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UGANDA: China likely to take over electricity generation, distribution for Uganda

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Power. An Umeme technician carries out maintenance works on a power distribution line in Kampala. Two Chinese companies are looking to dislodge Umeme from the power distribution whose concession ends in 2025. FILE PHOTO

Chinese competition to Umeme revealed

DAILY MONITOR – The names of the two Chinese companies looking to dislodge Umeme from the power distribution function have been revealed. The companies are State Grid and Sinohydro. Sunday Monitor has learnt that they have been working behind the scenes to scoop the job when Umeme’s contract expires in 2025.

According to a source in the Energy ministry, the State Grid Corporation of China has even been to State House to meet with President Museveni over the matter.

Another account has it that Sinohydro Corporation approached Uganda Electricity Distribution Company Limited (UEDCL), which in 2005 leased the electricity distribution network to Umeme. A UEDCL official this reporter spoke with said the “investors” were merely introducing themselves.
The official added that the parties did not discuss any details on financing. He said they could formally engage the investors only if a support agreement is inked. A support agreement would ease UEDCL’s access to loans.

The money factor
The official seemed to respond to a claim that it is only Umeme that international financial institutions can lend money to, to invest in Uganda’s distribution segment.
“Getting money is not a big [deal]. You can get the amount of money that you need on the market,” the official said.
“What matters is do you have the right governance in place? Do you have the ability to invest? Yes, we – UEDCL – do.”

According to the official, if the Chinese were to come on board, it would be to ease UEDCL’s access to cheap loans from the Export Import Bank of China.
On March 12, President Museveni wrote to the Energy minister, Irene Muloni, telling her not to consider renewing Umeme’s concession. He blamed Umeme for the high distribution energy losses and higher retail power tariffs.
He said it was largely because of the high rate of energy losses and Umeme’s 20 per cent Return on Investment (ROI) that consumers are paying high end-user tariffs.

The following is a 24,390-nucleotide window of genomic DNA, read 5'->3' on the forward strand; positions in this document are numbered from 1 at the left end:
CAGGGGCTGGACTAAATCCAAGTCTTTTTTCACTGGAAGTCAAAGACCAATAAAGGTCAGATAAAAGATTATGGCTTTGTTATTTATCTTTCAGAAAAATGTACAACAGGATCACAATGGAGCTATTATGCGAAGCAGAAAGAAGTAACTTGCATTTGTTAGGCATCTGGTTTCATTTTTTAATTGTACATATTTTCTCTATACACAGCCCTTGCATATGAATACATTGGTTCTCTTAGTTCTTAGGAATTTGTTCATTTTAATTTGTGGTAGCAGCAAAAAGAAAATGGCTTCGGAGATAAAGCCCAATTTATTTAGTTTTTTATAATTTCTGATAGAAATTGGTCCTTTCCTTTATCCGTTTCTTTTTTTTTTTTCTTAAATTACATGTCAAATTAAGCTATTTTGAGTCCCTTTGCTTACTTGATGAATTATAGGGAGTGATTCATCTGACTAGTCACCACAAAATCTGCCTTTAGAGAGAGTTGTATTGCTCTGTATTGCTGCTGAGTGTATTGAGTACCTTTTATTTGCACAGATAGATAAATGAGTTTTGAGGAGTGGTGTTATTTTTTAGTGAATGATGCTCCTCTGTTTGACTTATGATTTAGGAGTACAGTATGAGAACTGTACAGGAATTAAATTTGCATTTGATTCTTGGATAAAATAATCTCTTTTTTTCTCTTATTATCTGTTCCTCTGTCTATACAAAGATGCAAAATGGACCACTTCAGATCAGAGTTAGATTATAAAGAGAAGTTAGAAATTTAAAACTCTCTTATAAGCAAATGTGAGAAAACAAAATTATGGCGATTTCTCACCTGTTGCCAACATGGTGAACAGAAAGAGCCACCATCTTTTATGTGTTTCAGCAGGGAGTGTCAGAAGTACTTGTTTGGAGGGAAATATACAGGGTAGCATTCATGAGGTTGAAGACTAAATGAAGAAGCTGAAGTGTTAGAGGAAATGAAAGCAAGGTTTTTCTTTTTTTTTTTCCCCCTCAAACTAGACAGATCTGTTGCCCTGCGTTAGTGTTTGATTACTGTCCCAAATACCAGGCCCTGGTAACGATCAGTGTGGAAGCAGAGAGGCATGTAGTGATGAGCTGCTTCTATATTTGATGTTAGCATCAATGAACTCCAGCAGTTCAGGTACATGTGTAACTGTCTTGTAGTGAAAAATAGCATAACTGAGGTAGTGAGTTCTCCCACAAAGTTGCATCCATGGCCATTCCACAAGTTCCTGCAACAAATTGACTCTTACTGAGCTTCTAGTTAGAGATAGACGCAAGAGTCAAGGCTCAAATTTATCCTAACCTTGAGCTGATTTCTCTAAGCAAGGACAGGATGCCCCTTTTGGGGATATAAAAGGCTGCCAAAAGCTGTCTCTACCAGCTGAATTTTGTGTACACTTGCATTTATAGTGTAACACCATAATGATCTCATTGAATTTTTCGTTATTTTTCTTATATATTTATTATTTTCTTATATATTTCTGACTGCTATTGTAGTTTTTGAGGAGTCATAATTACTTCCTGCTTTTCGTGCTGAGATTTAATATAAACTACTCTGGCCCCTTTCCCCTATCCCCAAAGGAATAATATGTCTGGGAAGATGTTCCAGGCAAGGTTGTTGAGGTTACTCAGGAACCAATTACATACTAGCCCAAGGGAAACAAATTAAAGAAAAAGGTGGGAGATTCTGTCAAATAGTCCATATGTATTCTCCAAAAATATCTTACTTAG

Whereas Mr Museveni said the concession, which is due to expire in 2025, should not be renewed, he did not say whether UEDCL would take over.
All he said was Uganda should ‘look for a cheaper way of modernising and expanding the transmission and distribution lines’. Within 24 hours of the news about him blocking the renewal of the concession, he met with Umeme officials at State House.

Effort to get Umeme’s account of what was actually discussed and resolved failed. A press statement State House mailed to newsrooms after the meeting was general.
It stated that the President met Umeme’s board chairman Patrick Bitature, the company’s managing director, Selestino Babungi, the chief operating officer, Florence Nsubuga and director Gerald Sendaula.
They discussed the high distribution energy losses – now at 17. 2 per cent, down from 19 per cent two years back, Umeme’s 20 per cent ROI and high end-user tariffs.

UEDCL’s officials, the Energy minister Irene Muloni and the Electricity Regulatory Authority’s chief executive officer, Ziria Tibaalwa Waako, was not in the meeting.
UEDCL is the owner of the distribution network whereas the Energy ministry is in charge of policy for the electricity sector.

ERA regulates the sector and sets the retail tariff, which it does after considering the tariff review applications by the electricity generation, transmission and distribution utilities.